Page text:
The image of the seven plagues harks back to Lev. 26:18-33 in which seven-fold punishment is threatened to the disobedient for their sins. While the number seven in the Leviticus passage should not be taken literally – it is used figuratively to mean “many times” or “thoroughly” – it is clear that God’s wrath falls upon those whom Moses writes “act with hostility” toward God and “are unwilling to obey” Him. Among the promised forms of discipline are unproductive land, wild animals, the sword, pestilence, military defeat, famine, destruction of pagan altars, death, demolition of property, scattering of people, ruined cities, and captivity. No doubt, John’s first-century Jewish readers would remember God’s wrath against His own people during times of sinful rebellion and tremble at the thought of these seven last plagues being poured out in their generation or a generation to come.
Three sets of judgments
Before moving on, we should take note of the order of the three sets of seven judgments – the seal, trumpet and bowl judgments. While there are many schools of thought, generally it is believed either that the three sets of judgments run consecutively or concurrently. In all three series of judgments, the first four judgments focus on the earth, while the last three are more cosmic in nature. There is an interlude between the sixth and seventh seals and the sixth and seventh trumpets, but there is no pause between the sixth and seventh bowls.
As for the order in which these series of judgments play out, some see a chronological progression as the seventh seal turns into the seven trumpets and the seventh trumpet transitions into the seven bowls. Others see the series of judgments overlapping because of certain similarities – specifically, the four-three grouping of each series and the fact that each series reaches a climax in a storm-earthquake depicting the end of time.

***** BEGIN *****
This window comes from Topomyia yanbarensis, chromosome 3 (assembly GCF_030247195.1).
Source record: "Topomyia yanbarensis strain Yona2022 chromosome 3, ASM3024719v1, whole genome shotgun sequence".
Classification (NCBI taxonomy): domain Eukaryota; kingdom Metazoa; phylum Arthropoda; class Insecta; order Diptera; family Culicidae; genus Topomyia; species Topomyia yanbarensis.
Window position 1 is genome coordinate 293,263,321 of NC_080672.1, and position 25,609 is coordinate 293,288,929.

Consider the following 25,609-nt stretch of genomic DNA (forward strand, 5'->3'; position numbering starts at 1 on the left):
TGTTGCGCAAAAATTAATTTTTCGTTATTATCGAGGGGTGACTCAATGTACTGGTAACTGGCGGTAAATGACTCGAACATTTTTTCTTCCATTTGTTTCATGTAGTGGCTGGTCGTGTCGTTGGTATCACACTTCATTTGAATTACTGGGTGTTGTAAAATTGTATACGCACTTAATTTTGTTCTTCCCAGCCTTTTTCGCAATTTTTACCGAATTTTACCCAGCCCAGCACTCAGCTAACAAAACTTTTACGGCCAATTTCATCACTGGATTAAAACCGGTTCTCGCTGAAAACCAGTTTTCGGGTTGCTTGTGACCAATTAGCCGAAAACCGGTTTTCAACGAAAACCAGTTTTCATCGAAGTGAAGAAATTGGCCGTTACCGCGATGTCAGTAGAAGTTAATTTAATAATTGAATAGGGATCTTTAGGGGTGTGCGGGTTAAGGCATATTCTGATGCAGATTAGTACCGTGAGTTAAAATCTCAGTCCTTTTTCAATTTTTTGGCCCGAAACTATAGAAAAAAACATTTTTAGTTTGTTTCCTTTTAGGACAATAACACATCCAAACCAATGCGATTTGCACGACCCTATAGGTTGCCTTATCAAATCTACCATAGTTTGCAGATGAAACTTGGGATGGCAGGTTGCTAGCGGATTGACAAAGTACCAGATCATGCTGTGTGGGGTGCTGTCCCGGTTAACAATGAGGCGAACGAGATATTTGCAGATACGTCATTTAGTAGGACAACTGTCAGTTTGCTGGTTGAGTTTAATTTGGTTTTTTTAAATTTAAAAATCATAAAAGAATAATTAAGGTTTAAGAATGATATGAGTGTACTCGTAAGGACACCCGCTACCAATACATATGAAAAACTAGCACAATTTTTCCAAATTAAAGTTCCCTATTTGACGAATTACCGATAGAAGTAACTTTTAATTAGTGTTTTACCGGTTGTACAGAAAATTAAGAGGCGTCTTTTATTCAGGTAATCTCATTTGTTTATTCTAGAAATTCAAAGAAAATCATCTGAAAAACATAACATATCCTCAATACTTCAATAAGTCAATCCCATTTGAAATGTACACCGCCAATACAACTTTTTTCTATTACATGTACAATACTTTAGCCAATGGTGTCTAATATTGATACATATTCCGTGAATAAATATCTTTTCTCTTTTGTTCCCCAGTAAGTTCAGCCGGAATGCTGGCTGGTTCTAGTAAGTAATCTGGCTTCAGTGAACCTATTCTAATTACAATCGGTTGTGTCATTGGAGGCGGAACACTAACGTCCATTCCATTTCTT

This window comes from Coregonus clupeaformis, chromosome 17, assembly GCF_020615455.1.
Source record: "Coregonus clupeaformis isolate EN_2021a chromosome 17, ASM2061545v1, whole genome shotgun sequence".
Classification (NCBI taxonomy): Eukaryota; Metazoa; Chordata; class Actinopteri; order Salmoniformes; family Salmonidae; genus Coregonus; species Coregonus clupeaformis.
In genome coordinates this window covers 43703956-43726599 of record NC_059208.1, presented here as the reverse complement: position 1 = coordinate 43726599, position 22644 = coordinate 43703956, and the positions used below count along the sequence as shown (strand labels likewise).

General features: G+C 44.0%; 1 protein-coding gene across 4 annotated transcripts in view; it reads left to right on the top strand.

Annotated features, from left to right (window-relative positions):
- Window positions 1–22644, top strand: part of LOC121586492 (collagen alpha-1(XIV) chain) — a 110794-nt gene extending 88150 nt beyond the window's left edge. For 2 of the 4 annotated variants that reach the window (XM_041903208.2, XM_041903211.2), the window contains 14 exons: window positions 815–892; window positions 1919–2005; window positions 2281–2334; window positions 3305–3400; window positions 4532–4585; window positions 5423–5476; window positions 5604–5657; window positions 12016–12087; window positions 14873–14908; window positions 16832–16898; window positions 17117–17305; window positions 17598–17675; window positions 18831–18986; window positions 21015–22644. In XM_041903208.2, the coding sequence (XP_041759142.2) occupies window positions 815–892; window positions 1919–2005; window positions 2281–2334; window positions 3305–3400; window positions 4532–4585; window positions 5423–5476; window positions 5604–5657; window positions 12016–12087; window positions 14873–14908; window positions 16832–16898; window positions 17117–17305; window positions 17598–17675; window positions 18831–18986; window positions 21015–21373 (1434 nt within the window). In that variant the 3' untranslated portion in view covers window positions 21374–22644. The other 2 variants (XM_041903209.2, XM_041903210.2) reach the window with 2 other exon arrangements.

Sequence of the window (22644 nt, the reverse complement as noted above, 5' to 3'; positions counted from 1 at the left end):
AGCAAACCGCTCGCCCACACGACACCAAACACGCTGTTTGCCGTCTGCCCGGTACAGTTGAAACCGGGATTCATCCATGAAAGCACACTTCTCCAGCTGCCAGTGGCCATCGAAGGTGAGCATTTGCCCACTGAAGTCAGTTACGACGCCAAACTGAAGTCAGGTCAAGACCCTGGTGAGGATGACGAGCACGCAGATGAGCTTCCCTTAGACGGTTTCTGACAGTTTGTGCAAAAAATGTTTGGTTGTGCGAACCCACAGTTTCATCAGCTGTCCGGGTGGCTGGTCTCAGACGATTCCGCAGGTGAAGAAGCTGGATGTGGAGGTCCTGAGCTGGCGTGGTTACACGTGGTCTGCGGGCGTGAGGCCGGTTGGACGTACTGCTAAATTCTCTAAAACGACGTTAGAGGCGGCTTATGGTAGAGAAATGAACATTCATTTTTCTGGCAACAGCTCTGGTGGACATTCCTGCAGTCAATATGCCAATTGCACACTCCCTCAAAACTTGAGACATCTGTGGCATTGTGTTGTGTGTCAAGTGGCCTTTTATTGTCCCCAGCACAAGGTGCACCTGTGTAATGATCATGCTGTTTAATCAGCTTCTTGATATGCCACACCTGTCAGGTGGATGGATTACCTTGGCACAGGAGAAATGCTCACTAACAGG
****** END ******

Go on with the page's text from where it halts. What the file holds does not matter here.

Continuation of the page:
There seems to be at least some overlap, as well as a common increase in intensity as the series of judgments play out. For example, while there is a pause in the seal and trumpet judgments, there is no interlude in the bowl judgments as they hasten the completion of God’s wrath. Further, we see one-fourth of humanity under the authority of Death and Hades in the seal judgments; one-third of the earth, sea, fresh waters and heavens impacted in the trumpet judgments; and seemingly every unbeliever suffering under the intensity of the bowl judgments.
There is little value in being too dogmatic about a specific timetable. Rather, we should focus on the clear teachings these acts of God offer us: These judgments are poured out on unbelievers, while believers are protected (Rev. 3:10; 7:1-8; 9:4; 16:2); they are God’s response to the prayers of the saints (Rev. 5:8; 6:9-11; 8:3-5); they expose the hardened hearts of unbelievers, who understand that the judgments come from God and yet refuse to repent (Rev. 9:20-21; 16:9, 11); and the creation comes under increasingly intense pressure, preparing for a final purging resulting in new heavens and a new earth (2 Peter 3:10-13; Rev. 21-22).
Next: A sea of glass mixed with fire – Revelation 15:2